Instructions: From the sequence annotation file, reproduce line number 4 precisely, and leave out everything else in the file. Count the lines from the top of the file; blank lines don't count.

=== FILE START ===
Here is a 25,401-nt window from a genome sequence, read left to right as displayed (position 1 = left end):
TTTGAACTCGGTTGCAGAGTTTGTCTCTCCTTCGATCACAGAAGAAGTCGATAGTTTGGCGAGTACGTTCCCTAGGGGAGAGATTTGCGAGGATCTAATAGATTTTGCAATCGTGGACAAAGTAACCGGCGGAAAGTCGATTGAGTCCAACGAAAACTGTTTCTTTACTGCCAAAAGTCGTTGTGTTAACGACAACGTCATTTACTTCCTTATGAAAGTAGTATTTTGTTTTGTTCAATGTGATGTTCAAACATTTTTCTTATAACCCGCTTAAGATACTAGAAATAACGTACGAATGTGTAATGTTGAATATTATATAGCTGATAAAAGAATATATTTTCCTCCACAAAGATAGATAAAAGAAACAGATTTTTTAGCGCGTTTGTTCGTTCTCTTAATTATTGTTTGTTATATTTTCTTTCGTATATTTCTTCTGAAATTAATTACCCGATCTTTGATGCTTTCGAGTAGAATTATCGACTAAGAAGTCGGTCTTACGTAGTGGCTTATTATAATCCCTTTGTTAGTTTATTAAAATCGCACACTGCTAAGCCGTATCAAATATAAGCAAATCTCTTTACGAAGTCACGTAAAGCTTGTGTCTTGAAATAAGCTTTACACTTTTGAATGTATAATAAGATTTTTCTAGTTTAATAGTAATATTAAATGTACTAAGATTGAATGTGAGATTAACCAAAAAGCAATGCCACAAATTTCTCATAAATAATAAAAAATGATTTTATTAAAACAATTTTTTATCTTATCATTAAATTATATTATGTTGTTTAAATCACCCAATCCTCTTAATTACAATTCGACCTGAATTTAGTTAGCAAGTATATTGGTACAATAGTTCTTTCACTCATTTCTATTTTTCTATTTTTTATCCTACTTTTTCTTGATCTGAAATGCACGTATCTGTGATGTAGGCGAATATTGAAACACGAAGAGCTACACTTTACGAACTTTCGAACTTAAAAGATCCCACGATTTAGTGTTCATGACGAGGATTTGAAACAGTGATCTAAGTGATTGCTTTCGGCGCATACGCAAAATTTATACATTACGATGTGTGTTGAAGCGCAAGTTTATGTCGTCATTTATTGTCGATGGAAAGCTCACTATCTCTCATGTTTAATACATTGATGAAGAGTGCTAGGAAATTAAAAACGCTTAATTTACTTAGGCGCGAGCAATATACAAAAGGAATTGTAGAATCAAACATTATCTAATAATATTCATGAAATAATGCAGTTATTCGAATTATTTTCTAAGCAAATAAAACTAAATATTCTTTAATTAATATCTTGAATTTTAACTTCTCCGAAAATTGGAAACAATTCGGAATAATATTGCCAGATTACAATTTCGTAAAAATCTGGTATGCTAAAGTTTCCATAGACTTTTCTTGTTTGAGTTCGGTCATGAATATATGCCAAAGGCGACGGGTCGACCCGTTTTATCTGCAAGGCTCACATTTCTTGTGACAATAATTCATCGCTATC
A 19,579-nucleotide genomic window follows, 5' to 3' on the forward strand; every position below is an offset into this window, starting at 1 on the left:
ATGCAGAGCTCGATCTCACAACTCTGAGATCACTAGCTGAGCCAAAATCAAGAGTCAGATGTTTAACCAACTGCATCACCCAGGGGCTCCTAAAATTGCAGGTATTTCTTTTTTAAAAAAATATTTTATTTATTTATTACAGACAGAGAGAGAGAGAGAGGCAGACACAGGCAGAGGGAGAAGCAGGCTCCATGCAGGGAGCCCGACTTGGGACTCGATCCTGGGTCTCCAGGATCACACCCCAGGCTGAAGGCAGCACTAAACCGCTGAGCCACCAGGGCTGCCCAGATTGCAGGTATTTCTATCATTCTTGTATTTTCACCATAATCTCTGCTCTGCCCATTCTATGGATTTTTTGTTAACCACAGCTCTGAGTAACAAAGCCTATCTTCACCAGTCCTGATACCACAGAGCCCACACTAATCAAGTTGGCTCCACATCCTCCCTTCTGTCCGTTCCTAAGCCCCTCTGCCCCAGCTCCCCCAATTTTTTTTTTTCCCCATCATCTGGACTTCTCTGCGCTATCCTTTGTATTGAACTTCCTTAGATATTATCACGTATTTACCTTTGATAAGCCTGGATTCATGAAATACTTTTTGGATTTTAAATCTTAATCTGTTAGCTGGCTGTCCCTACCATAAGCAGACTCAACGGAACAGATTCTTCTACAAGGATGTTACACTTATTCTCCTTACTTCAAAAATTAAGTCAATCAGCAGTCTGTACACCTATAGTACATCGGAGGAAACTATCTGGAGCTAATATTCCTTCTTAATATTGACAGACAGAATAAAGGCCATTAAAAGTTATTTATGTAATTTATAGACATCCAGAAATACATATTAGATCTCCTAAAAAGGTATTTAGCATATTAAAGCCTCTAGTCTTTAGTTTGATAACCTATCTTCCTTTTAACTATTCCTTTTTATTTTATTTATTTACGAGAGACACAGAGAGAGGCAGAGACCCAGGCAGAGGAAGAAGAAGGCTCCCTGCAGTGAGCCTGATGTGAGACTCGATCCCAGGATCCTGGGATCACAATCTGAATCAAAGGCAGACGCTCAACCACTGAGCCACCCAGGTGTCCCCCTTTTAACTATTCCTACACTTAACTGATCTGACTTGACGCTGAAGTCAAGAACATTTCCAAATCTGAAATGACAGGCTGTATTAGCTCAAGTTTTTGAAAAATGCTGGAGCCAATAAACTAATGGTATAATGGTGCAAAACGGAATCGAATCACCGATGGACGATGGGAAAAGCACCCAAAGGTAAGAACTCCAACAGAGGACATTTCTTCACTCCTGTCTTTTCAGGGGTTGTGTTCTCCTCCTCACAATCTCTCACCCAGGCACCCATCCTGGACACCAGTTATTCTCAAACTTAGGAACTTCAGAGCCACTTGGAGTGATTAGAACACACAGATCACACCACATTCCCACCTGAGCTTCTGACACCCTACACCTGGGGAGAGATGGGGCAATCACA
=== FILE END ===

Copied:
ATGCAGAGCTCGATCTCACAACTCTGAGATCACTAGCTGAGCCAAAATCAAGAGTCAGATGTTTAACCAACTGCATCACCCAGGGGCTCCTAAAATTGCAGGTATTTCTTTTTTAAAAAAATATTTTATTTATTTATTACAGACAGAGAGAGAGAGAGAGGCAGACACAGGCAGAGGGAGAAGCAGGCTCCATGCAGGGAGCCCGACTTGGGACTCGATCCTGGGTCTCCAGGATCACACCCCAGGCTGAAGGCAGCACTAAACCGCTGAGCCACCAGGGCTGCCCAGATTGCAGGTATTTCTATCATTCTTGTATTTTCACCATAATCTCTGCTCTGCCCATTCTATGGATTTTTTGTTAACCACAGCTCTGAGTAACAAAGCCTATCTTCACCAGTCCTGATACCACAGAGCCCACACTAATCAAGTTGGCTCCACATCCTCCCTTCTGTCCGTTCCTAAGCCCCTCTGCCCCAGCTCCCCCAATTTTTTTTTTTCCCCATCATCTGGACTTCTCTGCGCTATCCTTTGTATTGAACTTCCTTAGATATTATCACGTATTTACCTTTGATAAGCCTGGATTCATGAAATACTTTTTGGATTTTAAATCTTAATCTGTTAGCTGGCTGTCCCTACCATAAGCAGACTCAACGGAACAGATTCTTCTACAAGGATGTTACACTTATTCTCCTTACTTCAAAAATTAAGTCAATCAGCAGTCTGTACACCTATAGTACATCGGAGGAAACTATCTGGAGCTAATATTCCTTCTTAATATTGACAGACAGAATAAAGGCCATTAAAAGTTATTTATGTAATTTATAGACATCCAGAAATACATATTAGATCTCCTAAAAAGGTATTTAGCATATTAAAGCCTCTAGTCTTTAGTTTGATAACCTATCTTCCTTTTAACTATTCCTTTTTATTTTATTTATTTACGAGAGACACAGAGAGAGGCAGAGACCCAGGCAGAGGAAGAAGAAGGCTCCCTGCAGTGAGCCTGATGTGAGACTCGATCCCAGGATCCTGGGATCACAATCTGAATCAAAGGCAGACGCTCAACCACTGAGCCACCCAGGTGTCCCCCTTTTAACTATTCCTACACTTAACTGATCTGACTTGACGCTGAAGTCAAGAACATTTCCAAATCTGAAATGACAGGCTGTATTAGCTCAAGTTTTTGAAAAATGCTGGAGCCAATAAACTAATGGTATAATGGTGCAAAACGGAATCGAATCACCGATGGACGATGGGAAAAGCACCCAAAGGTAAGAACTCCAACAGAGGACATTTCTTCACTCCTGTCTTTTCAGGGGTTGTGTTCTCCTCCTCACAATCTCTCACCCAGGCACCCATCCTGGACACCAGTTATTCTCAAACTTAGGAACTTCAGAGCCACTTGGAGTGATTAGAACACACAGATCACACCACATTCCCACCTGAGCTTCTGACACCCTACACCTGGGGAGAGATGGGGCAATCACA